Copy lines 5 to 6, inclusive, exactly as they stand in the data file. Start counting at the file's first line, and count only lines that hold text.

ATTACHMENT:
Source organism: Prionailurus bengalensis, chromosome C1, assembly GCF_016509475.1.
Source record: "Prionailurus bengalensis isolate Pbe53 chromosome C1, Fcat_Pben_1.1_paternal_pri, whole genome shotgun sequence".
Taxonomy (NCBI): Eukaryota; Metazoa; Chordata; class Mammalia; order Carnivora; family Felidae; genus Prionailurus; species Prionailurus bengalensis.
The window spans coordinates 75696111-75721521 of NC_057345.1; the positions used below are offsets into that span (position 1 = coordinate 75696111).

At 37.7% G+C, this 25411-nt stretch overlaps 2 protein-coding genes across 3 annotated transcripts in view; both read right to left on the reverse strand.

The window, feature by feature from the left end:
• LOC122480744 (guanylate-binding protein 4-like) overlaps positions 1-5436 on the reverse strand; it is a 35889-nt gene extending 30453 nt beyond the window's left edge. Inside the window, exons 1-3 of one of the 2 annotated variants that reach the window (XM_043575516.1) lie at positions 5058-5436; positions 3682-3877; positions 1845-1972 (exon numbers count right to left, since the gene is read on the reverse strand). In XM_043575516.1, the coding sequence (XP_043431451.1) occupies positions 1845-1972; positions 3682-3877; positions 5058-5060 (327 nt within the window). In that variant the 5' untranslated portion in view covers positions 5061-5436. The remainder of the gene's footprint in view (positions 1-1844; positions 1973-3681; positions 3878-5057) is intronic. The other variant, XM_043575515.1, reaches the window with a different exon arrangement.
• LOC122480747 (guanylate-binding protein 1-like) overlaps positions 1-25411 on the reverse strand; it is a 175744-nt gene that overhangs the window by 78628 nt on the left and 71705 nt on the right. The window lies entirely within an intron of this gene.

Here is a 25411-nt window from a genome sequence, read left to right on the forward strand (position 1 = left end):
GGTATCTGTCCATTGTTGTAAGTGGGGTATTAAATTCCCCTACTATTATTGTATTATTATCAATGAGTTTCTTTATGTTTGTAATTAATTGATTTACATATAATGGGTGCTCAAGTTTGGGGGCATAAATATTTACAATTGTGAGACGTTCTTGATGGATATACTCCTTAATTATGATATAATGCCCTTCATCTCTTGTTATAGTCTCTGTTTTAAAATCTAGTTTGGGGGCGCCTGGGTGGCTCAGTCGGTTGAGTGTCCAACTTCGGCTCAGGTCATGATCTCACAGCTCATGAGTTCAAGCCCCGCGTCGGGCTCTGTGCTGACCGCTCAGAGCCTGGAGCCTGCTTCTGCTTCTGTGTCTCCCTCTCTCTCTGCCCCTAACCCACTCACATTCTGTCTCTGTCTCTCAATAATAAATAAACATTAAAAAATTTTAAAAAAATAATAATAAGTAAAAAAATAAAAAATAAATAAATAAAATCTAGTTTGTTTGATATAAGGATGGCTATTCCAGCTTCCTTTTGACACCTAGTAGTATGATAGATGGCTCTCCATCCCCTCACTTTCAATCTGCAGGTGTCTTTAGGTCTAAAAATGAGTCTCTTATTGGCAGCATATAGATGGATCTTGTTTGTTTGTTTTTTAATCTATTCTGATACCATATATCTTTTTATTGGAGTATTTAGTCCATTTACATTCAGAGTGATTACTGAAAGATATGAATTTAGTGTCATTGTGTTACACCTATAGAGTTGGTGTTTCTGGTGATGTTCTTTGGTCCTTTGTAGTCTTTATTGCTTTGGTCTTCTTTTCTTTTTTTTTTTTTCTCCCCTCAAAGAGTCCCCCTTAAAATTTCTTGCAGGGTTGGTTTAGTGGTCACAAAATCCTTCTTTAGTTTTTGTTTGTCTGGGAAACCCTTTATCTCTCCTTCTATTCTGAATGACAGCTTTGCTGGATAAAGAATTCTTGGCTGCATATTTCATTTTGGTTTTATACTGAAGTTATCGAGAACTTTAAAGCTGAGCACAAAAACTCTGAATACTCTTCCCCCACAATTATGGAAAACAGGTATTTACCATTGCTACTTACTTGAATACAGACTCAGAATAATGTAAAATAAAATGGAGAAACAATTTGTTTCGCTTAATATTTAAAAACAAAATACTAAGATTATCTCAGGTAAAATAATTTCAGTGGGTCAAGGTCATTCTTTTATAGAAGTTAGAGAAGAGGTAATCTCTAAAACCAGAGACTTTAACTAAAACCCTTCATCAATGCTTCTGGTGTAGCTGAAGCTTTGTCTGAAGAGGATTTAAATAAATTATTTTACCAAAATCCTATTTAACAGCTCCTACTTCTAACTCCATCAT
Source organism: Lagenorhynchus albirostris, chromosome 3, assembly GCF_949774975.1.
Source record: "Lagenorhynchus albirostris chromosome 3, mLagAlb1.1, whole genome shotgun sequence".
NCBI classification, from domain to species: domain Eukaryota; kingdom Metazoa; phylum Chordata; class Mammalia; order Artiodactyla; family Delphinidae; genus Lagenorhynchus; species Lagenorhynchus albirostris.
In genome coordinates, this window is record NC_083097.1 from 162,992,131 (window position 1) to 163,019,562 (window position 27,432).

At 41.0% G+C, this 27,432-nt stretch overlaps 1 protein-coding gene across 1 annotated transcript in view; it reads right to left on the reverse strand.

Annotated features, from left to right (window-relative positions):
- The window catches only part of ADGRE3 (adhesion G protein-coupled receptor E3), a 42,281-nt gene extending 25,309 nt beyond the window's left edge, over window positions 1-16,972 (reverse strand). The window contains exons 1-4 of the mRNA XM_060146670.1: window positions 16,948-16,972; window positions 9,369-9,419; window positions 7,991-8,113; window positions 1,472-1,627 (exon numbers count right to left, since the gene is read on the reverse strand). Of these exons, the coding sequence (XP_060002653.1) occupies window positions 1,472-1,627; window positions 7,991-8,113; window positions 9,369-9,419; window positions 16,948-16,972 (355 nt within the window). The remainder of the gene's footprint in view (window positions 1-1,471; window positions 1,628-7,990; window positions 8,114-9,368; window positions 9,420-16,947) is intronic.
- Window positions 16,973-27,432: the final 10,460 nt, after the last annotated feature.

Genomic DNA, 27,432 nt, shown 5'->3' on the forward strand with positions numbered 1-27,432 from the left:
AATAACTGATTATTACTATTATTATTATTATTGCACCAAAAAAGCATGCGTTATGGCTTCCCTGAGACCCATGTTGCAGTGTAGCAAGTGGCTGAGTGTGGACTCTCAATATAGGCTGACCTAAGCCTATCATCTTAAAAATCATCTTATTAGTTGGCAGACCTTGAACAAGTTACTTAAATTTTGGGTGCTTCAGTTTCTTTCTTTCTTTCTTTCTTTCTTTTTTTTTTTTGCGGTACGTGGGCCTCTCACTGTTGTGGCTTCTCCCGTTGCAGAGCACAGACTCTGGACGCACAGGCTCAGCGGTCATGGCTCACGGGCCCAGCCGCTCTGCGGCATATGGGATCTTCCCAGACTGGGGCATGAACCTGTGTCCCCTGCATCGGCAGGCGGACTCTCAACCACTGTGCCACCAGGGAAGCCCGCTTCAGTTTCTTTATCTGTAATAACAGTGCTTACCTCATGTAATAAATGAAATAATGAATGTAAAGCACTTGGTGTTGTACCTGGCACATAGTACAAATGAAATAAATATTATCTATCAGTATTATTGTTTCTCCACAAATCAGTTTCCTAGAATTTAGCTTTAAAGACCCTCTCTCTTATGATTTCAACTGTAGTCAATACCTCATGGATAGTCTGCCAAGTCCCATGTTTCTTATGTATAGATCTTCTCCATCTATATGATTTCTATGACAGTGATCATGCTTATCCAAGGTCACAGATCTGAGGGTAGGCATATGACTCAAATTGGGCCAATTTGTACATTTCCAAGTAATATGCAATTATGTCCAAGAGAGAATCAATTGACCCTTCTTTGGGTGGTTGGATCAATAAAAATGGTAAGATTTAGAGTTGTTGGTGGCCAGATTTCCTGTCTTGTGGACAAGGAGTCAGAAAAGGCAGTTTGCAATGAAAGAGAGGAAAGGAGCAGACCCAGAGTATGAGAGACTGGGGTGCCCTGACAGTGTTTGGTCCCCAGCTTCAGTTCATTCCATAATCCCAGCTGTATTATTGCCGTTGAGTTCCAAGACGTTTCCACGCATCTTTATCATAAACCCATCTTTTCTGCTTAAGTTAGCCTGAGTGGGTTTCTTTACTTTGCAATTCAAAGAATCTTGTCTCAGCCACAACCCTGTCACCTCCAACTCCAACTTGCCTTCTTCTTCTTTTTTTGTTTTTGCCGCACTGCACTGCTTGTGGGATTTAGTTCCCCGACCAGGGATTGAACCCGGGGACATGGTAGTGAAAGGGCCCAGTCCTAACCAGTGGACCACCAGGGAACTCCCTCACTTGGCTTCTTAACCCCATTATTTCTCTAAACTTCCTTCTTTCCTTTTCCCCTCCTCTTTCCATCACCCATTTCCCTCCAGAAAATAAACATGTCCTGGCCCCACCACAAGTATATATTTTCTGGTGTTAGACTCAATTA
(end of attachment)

At 37.7% G+C, this 25411-nt stretch overlaps 2 protein-coding genes across 3 annotated transcripts in view; both read right to left on the reverse strand.

The window, feature by feature from the left end: